Hard-core determinist Jerry Coyne writes on the free will theorem:
I haven’t seen his formal treatment of the Free Will Theorem, so I can’t say I can evaluate it — much less understand it. From the interview it sounds simply like a refutation of pure physical determinism, which most of us who accept quantum mechanics don’t see as problematic. The question is whether our behaviors and “choices” can be influenced by quantum dynamics, but even if that were true it wouldn’t prove “free will” exists in any meaningful sense. But the proof of “free will” is also connected with the bizarre phenomenon of quantum entanglement.One of his readers comments:
I think that we agree that everything is determined from the Big Bang
Not that I like it ~ I want a loophole to exist, but I can’t imagine what a legitimate [non-woo] loophole looks like. I would like it to be true that brains can control events, but brains would seem to be just a higher order implementation of fields, forces & particles.
The problem is that they cannot imagine quantum mechanics.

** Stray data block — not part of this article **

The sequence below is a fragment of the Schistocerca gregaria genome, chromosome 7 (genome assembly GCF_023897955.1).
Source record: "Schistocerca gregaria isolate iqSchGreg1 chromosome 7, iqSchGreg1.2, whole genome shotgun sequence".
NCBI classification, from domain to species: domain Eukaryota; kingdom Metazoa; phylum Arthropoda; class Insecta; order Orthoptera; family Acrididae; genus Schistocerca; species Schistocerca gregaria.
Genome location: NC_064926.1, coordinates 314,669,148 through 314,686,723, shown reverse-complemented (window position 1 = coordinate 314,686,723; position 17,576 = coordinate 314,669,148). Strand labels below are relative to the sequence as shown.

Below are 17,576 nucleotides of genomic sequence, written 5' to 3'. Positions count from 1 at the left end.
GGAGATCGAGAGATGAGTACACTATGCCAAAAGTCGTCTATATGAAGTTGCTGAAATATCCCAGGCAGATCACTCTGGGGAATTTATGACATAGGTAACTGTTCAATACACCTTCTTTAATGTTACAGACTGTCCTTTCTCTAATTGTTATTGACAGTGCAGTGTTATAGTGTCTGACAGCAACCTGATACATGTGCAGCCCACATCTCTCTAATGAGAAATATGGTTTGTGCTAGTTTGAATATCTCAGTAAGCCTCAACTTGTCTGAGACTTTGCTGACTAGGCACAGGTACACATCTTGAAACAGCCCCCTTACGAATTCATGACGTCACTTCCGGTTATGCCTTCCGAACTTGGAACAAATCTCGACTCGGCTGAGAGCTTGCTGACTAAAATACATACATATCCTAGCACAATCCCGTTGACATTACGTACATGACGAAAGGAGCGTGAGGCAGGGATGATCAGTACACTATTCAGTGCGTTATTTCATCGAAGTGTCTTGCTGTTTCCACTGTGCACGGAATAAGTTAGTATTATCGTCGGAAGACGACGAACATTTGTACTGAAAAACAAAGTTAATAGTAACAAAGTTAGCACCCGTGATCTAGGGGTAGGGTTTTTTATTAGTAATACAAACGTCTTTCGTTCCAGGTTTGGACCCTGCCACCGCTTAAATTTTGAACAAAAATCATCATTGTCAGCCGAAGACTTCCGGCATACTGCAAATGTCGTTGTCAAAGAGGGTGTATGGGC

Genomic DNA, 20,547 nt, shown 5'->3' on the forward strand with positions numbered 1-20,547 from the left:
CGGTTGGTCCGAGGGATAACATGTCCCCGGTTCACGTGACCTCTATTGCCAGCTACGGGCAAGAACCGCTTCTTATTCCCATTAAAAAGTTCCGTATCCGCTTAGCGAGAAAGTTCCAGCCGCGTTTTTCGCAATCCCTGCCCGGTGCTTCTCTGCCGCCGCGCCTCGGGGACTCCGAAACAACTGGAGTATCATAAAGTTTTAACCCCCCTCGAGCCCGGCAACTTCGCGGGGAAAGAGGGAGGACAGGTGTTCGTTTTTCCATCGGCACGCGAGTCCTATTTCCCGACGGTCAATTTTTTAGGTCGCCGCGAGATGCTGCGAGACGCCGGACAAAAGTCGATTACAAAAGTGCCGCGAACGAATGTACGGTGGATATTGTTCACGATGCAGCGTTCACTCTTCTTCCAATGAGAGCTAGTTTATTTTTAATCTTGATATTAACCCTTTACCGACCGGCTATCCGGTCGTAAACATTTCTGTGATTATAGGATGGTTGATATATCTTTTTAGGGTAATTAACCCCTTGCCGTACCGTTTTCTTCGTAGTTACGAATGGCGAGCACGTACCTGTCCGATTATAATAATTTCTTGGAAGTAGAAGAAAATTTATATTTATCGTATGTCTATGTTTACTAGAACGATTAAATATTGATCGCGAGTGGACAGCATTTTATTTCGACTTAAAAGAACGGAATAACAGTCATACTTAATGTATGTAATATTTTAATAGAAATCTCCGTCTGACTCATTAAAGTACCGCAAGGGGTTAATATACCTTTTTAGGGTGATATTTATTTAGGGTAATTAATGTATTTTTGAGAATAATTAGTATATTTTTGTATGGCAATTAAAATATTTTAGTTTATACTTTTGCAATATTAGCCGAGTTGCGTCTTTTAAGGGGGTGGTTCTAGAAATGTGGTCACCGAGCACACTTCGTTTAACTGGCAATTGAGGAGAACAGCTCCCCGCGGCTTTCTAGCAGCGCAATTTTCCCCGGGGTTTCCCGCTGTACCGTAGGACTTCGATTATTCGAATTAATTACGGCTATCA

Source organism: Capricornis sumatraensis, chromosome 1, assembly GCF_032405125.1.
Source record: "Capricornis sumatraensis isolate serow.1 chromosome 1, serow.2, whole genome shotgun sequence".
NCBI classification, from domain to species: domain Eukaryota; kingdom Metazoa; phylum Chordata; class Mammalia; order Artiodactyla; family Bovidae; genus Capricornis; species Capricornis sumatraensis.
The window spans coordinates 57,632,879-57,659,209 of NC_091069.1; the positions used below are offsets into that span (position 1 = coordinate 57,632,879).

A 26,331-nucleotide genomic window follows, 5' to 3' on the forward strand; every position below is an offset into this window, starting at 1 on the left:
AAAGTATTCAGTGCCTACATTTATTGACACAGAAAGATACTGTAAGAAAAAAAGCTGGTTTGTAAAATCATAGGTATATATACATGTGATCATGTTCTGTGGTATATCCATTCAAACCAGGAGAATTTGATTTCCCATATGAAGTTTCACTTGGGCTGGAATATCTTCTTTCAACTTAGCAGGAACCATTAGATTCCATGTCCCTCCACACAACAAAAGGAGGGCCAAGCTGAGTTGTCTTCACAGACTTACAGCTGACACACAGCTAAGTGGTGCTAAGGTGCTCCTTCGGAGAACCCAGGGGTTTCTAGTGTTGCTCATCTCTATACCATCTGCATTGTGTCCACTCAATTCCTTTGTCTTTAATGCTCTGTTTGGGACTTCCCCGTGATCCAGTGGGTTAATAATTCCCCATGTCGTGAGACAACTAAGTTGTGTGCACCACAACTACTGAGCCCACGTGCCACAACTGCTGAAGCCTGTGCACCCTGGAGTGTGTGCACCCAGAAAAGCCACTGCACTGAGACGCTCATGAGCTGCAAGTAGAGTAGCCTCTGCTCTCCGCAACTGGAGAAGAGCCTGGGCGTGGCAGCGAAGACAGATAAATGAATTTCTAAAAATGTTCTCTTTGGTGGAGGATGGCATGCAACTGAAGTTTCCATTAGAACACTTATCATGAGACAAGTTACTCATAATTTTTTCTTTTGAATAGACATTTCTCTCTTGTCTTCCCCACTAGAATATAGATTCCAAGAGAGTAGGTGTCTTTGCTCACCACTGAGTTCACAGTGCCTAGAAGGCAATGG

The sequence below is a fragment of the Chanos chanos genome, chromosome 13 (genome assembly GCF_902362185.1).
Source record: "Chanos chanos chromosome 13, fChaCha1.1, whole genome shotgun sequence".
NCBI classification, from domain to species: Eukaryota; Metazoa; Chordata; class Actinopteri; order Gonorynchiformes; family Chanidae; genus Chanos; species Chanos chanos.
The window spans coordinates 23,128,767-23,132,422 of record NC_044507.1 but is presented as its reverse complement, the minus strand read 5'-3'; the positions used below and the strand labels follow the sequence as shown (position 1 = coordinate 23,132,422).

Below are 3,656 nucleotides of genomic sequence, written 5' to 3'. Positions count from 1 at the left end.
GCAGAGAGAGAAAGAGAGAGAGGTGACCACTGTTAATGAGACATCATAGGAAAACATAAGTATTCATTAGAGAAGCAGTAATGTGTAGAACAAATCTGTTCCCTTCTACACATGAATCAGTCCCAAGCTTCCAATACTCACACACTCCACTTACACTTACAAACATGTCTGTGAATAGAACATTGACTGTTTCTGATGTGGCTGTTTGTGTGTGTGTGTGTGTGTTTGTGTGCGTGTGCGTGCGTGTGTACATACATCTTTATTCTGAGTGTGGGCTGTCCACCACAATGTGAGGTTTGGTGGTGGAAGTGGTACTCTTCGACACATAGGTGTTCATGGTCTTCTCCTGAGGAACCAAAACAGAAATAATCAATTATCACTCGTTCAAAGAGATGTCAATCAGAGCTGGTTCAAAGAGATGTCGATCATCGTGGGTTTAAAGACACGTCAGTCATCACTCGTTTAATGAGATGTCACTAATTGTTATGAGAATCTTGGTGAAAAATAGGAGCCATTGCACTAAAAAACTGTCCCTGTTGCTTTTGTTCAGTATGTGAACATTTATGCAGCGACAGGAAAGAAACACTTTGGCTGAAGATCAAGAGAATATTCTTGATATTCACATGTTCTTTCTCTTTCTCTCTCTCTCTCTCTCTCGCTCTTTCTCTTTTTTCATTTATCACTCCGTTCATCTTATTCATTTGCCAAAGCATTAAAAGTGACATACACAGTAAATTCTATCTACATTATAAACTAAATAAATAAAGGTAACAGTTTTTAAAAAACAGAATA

Physicist Matthew Leifer comments on my essay:
The so called "free will theorem" does not establish that particles have free will or exhibit genuine stochasticity, whatever those terms may mean. It is just another proof of Bell's theorem, pure and simple. Of course, Kochen and Conway do not conclude this, stating instead that measurement outcomes must be undetermined prior to measurement. However, they fail to note that this is incompatible with the other assumptions they have made. In particular, TWIN implies that measurement outcomes on the two wings have to be perfectly correlated and the only way this can happen in a hidden variable theory is if it is deterministic. Therefore, undetermined measurement outcomes is not an option unless you give up at least one of their other assumptions, with locality and realism being the obvious choices.Maybe Kochen and Conway overstate their results, and they are really restating Bell's theorem. Regardless, quantum mechanics leaves open the possibility of free will.
I do not think that free will can be scientifically proved or disproved. But for those like Coyne who say it can be disproved, they ought to reconcile their supposed scientific beliefs with quantum mechanics.
I suppose the question an enterprising young cub reporter would ask you at a suitable press conference is whether any of these more-or-less "classic" formulations of the free will question are tending toward scientific explicability, or if instead they'll always remain aloof. IOW, today you and I can safely sit on a fence. But tomorrow? P.S. no fair cheating by saying "Tomorrow never comes."ReplyDelete